The advantages of green roofs have been drummed into us pretty thoroughly during the past couple of years. But we've still got plenty to learn about maintaining them. The self-sustaining ideal is not as easy in practice as it appears on paper. This past season has been testing for all gardeners: an unusually long, cold winter followed by a superb but very dry spring. But for green roofs, it's been particularly difficult. Succulents died in the cold. Herbaceous plants, with only four inches of soil under them, shrivelled in the drought that followed.
So I was particularly interested this spring to wander over the green roof designed in 2009 by Oehme van Sweden for the new plant conservation and science centre at Chicago's superb Botanic Garden. The weather that we made such a fuss about this winter would be looked on as pleasantly mild in Chicago. And the typical difference in temperature there between winter and summer stretches a plant's tolerance much further than anything our gardens experience.
Laid out in grids on a flattish roof (the slope is just one per cent) are 320 different plants, North American natives on the southern half and a mix of native and introduced species on the north. Three stations continuously monitor air temperature, soil moisture, heat transfer and light levels.
The plants themselves are set in three different depths of soil – four inches, six inches and eight inches. After a couple of years, the data retrieved from this huge site (16,000 sq ft) will provide a very practical guide to the plants that can survive these testing conditions.
The insulating qualities of green roofs are well rehearsed: less central heating in winter, less air conditioning in summer. They sop up rain – when there is any – and save it being wasted down our overloaded drains. They provide a stopover for insects and birds (hummingbirds regularly visit Chicago Botanic Garden's green roof). They filter pollutants from the air. They can help make a building quieter – soil blocks low-frequency noise, plants take care of the higher frequencies.
So we know they can be useful. Planners like them and adding a green roof to your scheme can sometimes be the way to get permission for a building in an environmentally sensitive area that would otherwise be rejected. But can they go beyond the worthy and be beautiful, too? In her Monaco garden at the Chelsea Flower Show, Sarah Eberle installed a "field" of lavender on the roof of a garden building. In this Mediterranean context, it looked wonderful, but how would it survive in the UK?
There was also a green roof in Marney Hall's Skyshades garden at Chelsea and various sedums uncomfortably plastered on the pavilion featured in the Ishihara Kazuyuki Design Laboratory's exhibit. Neither lifted the heart. The prettiest green roof was perched on an old shipping container in the garden designed by Nigel Dunnett and The Landscape Agency.
Seen from the ground, this green roof seemed to be mostly moon daisies. I've always been soft about these flowers as I carried a bunch of them on my wedding day. In a wildflower context, they are bullies. They'd probably survive on a roof though and a container roof is a manageable size. You could do most of your gardening from a ladder not too far off the ground.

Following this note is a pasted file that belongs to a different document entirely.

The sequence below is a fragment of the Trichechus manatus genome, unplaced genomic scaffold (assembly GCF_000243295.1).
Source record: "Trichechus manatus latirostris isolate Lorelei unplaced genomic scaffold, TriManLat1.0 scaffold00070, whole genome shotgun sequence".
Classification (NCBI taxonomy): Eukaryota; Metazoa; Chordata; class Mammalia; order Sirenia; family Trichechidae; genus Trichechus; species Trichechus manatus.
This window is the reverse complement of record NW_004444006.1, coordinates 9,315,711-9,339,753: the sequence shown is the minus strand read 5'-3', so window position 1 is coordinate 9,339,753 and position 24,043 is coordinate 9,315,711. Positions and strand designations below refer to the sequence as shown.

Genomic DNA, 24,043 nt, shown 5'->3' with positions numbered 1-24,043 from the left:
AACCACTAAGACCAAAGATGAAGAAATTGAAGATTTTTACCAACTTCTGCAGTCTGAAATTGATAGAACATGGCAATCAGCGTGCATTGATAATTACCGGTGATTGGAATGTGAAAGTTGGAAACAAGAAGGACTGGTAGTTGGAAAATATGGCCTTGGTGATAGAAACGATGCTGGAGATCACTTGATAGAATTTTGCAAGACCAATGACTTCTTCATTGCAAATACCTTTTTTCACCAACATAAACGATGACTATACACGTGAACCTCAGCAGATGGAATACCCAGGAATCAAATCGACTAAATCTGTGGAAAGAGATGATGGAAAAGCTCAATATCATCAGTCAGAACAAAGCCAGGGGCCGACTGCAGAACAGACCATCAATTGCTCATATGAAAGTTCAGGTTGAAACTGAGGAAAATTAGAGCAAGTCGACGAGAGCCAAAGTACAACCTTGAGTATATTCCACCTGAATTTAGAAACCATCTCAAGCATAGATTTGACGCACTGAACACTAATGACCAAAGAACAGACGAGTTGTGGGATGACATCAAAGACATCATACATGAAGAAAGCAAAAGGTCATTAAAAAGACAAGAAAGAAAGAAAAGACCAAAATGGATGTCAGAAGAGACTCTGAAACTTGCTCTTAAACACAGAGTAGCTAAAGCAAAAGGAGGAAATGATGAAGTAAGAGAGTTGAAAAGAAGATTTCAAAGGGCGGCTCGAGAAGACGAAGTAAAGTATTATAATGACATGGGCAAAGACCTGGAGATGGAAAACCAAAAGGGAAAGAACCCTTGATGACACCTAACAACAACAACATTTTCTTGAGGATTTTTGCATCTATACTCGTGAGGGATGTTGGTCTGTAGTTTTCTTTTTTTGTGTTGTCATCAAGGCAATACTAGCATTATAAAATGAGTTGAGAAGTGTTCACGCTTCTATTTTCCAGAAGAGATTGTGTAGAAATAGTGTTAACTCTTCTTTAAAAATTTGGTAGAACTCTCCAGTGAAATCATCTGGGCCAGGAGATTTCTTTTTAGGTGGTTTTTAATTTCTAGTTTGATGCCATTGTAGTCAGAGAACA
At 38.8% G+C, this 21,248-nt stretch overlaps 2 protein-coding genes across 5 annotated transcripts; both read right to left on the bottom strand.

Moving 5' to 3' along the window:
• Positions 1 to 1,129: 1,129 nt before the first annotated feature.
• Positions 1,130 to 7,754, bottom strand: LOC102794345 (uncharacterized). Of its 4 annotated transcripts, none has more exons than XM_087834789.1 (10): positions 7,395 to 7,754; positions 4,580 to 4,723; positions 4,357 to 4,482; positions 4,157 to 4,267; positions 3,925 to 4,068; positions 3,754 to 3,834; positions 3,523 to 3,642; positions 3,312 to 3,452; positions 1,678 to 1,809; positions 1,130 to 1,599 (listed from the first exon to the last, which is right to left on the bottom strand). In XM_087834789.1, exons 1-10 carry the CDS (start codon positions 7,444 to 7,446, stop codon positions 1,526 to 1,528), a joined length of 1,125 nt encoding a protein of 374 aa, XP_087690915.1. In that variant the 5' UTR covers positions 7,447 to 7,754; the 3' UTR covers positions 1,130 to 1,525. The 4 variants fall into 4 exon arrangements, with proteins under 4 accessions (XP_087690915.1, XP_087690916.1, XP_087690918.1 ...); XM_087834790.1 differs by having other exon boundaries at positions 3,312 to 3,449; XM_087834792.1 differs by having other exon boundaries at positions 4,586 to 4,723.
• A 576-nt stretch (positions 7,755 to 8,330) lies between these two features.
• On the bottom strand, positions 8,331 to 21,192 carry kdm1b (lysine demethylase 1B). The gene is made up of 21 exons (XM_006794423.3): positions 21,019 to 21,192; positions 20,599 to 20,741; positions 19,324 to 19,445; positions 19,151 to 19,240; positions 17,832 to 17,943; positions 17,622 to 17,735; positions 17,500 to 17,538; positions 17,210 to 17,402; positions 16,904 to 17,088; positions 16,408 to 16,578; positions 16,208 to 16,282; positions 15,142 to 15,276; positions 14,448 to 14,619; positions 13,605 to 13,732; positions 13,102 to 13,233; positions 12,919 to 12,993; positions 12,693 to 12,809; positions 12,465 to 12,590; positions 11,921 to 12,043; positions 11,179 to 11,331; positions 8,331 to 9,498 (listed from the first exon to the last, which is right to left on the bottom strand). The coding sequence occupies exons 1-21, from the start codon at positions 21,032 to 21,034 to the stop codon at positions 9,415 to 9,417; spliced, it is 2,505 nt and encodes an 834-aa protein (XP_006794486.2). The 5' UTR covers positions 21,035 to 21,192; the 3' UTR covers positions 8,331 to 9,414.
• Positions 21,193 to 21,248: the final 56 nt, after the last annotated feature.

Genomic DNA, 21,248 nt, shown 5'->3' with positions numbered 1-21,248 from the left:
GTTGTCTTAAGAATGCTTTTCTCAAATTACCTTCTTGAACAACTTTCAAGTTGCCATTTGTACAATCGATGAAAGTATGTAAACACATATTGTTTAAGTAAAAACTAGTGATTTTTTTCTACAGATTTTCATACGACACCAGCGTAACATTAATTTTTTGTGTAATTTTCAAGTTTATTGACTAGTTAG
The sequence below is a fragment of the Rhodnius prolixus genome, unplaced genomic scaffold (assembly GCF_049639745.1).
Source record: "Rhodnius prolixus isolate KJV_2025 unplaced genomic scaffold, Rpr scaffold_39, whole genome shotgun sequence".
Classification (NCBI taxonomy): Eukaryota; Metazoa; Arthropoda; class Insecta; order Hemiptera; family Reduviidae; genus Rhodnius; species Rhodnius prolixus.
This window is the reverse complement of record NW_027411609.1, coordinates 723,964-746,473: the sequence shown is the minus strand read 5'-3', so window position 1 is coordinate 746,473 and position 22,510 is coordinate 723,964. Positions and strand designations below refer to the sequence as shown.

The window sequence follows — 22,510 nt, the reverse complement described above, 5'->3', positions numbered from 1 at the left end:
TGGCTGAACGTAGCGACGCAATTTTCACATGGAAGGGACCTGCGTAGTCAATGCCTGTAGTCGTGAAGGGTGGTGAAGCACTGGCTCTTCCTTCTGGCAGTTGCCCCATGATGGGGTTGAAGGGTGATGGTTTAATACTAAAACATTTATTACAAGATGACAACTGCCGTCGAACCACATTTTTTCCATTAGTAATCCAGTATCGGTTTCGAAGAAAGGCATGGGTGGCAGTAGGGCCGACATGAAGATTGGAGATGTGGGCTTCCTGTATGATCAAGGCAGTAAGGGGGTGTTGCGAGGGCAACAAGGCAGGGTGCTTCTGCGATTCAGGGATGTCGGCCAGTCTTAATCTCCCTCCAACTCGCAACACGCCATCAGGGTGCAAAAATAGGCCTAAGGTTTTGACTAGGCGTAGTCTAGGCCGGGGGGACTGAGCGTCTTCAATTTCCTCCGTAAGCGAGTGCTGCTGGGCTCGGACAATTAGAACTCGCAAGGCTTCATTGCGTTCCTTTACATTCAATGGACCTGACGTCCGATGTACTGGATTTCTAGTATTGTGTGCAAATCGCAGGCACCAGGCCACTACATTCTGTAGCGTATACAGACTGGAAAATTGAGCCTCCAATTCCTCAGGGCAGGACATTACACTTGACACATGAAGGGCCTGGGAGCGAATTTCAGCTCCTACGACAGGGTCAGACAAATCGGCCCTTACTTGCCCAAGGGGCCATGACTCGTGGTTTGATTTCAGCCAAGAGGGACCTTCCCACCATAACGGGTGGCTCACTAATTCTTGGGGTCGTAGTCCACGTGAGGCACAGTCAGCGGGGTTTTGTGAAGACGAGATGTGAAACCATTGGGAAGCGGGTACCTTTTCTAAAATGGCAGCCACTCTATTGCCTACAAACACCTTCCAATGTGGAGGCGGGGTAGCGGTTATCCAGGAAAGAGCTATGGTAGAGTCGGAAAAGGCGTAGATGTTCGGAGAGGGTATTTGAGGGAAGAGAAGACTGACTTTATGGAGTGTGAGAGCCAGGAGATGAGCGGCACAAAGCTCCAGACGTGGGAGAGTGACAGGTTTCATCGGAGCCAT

But Sheffield-based Nigel Dunnett is universally recognised as the King of the Green Roof. If he can't come up with a good one, there's little hope for the rest of us. Perhaps, too, on a garden building, you wouldn't be quite so worried about the load-bearing sums as you would if you were spreading a green roof over the whole of your house.
Sedum are good plants to begin with if you are just starting out. They are sold in mats like strips of carpet, usually a mixture of low growing types such as S. album, S. kamtschaticum, the vigorous evergreen S. spurium and S. rupestre (now naturalised in Britain). The substrate won't be plain earth – it's too heavy – but you can make it up from recycled materials such as crushed breezeblocks, bricks and tiles, mixed with expanded clay granules and lightweight materials such as perlite and vermiculite. There should also be some compost in the mix, but usually not more than 10-20 per cent of the whole. It depends what you want to grow.
Small-scale structures such as sheds, log shelters, workshops, dustbin compounds, porches and bike sheds are ideal for greening. When Nigel Dunnett customised a shed in his own garden, he supported the green roof on 4in x 4in posts sunk into the ground and braced the posts to the shed. He draped a heavy-duty pond liner over the sloping roof and rested a wooden grid framework on top of the liner, to make 10 separate compartments. His shed had a sloping roof and this was his way of ensuring that the contents didn't slide off. You can't easily green a roof that slopes more than 20 degrees. It is too steep for the plants to stay in place.
On top of the waterproof pond liner Dunnett put a drainage layer of crushed concrete breeze blocks and then filled up each compartment with a 10cm layer of substrate. His was a 50/50 mix of John Innes compost and expanded clay granules, which when dry, are very light. He used more compost than is usual because he wanted the roof to support a diverse collection of plants: dwarf bulbs, bladder campion, thrifts, thymes, campanulas, pinks and other alpines. Trial and error is the name of the game. Especially this year.
The green roof on the shipping container at Chelsea was installed by The Grass Roof Company, 07967 733720. For more on sedum matting, visit enviromat.co.uk or call 01842 828266. For more on green roofs, go to greenroofs.com/projectsReuse content